Scypha, also known as sycon, is a genus of marine sponges belonging to the class Calcarea hence referred to as calcareous sponges that are distinguished by the syconoid form of structure, which has a fingerlike body shape. Each "finger," known as a radial canal, in syconoid sponges is perforated by many tiny pores through which water passes into a single central cavity. At the tip, the water exits through an oscule, or wider opening. Scypha or sycon as formerly known is a more complex type than Leucosolenia since Leucosolenia is a primitive asconoid type with no folding in its body wall, while Scypha's body wall is folded and therefore its spongocoel is comparatively smaller. The organisation of such sponges differs greatly due to different degrees of folding in the body wall. Let us delve deeper into this Calcarea class species and learn more about the habitat, features and its mechanism.
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Habitat and Features of Scypha
Scypha, also known as crown sponge, is a small marine sponge that attaches itself to submerged solid objects such as rocks, mollusc shells, and corals with a sticky secretion.
It can be found in shallow water up to 50 fathoms (1 fathom = 6 feet), where waves provide plenty of food and well-oxygenated water.
It's a branching colonial sponge, but there are also solitary individuals.
Scypha is widespread and abundant near the coasts of the North Atlantic. Scypha ciliatum, S. elegans, S. coronata, S. lingua, S. gelatinosum, and S. Raphanus are the various Sycon types.
Scypha species grow only about just 2 to 3 cm (approximately 1 inch) long in their lifetime.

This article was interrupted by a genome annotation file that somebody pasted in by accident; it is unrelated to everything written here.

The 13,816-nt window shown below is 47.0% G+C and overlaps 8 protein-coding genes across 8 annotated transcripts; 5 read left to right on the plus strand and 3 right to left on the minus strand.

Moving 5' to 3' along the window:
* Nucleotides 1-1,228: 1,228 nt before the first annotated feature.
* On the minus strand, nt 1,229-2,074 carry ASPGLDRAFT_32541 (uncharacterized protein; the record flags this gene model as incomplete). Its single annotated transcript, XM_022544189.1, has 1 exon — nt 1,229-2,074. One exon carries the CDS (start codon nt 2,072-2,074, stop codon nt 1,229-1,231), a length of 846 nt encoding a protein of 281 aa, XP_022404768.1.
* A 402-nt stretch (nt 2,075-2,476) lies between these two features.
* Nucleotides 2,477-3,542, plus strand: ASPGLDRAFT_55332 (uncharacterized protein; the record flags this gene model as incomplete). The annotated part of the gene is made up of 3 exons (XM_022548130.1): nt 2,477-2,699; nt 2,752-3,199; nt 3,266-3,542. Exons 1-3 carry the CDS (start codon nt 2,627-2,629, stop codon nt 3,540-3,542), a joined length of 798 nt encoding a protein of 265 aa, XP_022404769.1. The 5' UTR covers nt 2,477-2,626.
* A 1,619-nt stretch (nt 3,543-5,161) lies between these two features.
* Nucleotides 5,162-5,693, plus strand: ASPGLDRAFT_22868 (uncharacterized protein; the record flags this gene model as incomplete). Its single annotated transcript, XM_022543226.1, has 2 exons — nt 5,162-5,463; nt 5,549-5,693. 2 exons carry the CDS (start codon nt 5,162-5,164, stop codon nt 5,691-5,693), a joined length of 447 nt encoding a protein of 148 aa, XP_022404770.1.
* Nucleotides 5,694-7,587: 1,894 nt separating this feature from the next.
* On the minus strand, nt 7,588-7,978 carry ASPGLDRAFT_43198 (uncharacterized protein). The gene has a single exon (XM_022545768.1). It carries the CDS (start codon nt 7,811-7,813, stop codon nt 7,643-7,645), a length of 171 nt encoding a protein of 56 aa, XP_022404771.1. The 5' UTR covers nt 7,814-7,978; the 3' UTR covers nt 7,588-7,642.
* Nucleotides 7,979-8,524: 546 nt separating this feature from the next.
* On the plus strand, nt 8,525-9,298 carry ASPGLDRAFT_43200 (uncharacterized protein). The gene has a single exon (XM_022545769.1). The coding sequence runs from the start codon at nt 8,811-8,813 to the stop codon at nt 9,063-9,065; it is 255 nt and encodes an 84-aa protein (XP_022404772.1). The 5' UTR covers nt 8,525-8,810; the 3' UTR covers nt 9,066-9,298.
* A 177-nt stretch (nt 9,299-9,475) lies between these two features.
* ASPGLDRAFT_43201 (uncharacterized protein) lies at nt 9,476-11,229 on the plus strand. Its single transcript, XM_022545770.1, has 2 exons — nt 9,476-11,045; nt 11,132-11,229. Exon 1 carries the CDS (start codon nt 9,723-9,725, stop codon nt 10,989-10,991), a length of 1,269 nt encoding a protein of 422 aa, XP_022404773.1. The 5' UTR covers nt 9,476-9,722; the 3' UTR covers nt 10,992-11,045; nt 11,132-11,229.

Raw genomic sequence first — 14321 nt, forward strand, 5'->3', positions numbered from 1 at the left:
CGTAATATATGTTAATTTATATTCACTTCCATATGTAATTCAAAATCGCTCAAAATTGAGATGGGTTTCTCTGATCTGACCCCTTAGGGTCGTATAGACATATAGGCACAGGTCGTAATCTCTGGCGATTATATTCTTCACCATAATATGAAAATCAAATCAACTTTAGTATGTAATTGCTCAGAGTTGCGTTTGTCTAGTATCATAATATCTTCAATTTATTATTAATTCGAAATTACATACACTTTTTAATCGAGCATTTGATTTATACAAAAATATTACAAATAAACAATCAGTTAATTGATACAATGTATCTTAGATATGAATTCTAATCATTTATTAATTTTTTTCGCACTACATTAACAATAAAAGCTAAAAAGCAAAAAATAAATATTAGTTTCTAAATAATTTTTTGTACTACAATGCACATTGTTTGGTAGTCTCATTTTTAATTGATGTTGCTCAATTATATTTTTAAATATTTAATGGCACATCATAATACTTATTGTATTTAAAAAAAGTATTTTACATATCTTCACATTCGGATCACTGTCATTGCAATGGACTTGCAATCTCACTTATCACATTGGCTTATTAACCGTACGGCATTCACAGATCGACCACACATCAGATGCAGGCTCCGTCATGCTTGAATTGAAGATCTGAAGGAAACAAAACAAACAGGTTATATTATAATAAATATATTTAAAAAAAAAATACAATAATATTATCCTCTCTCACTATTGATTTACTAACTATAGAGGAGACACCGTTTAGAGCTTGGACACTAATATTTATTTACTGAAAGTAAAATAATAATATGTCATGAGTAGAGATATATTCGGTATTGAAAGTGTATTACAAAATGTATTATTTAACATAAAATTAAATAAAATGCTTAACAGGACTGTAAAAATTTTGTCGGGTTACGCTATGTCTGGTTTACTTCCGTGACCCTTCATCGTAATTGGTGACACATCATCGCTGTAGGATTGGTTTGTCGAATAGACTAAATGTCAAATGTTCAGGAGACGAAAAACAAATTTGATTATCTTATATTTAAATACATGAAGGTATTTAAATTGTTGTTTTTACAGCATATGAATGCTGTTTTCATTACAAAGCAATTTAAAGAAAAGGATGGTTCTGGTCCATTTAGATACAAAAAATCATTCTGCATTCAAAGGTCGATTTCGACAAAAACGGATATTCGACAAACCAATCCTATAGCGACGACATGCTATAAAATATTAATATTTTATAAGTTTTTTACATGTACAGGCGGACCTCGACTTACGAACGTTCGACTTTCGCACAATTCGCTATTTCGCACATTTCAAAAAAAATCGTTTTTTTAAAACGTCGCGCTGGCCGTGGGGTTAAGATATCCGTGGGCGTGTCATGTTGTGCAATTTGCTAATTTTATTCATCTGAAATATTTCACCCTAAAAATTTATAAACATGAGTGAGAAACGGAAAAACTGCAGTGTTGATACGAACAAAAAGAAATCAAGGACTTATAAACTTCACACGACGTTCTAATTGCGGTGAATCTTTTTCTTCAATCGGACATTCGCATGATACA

Scypha is a vase-shaped plant with a length of 2.5 to 7.5 cm.
It is made up of several cylinders that are connected at the base and attached to some submerged solid object in the sea by a sticky secretion.
The sycon is a light brown or grey colour sponge with each cylinder's distal or free end has a single wide opening called the osculum or exhalent or excurrent pore.
The osculum is surrounded by an upstanding collar of long monaxon spicules known as the oscular fringe, which resembles a crown, hence the name crown sponge.
The fringes stop other species from entering the sponge. A short, narrow collar region exists beneath the osculum.
A thin dermal epithelium or ectoderm covers the sponge's body on the outside. The surface of a cylinder has polygonal elevations, depressed lines between the elevations, and groups of Ostia (inhalant or incurrent pores) in the depressions. These are not intracellular apertures as in Leucosolenia, but rather intercellular apertures.
A spongocoel or para gastric cavity, which is not a digestive cavity, is located within each cylinder. Since the amount of mesogloea in the cylinder has increased, the wall has folded to form two types of canals: incurrent canals and radial canals, which run alternately and radially around the spongocoel. However, Ostia and canals are absent from the collar and basal regions.
Canal System of Sycon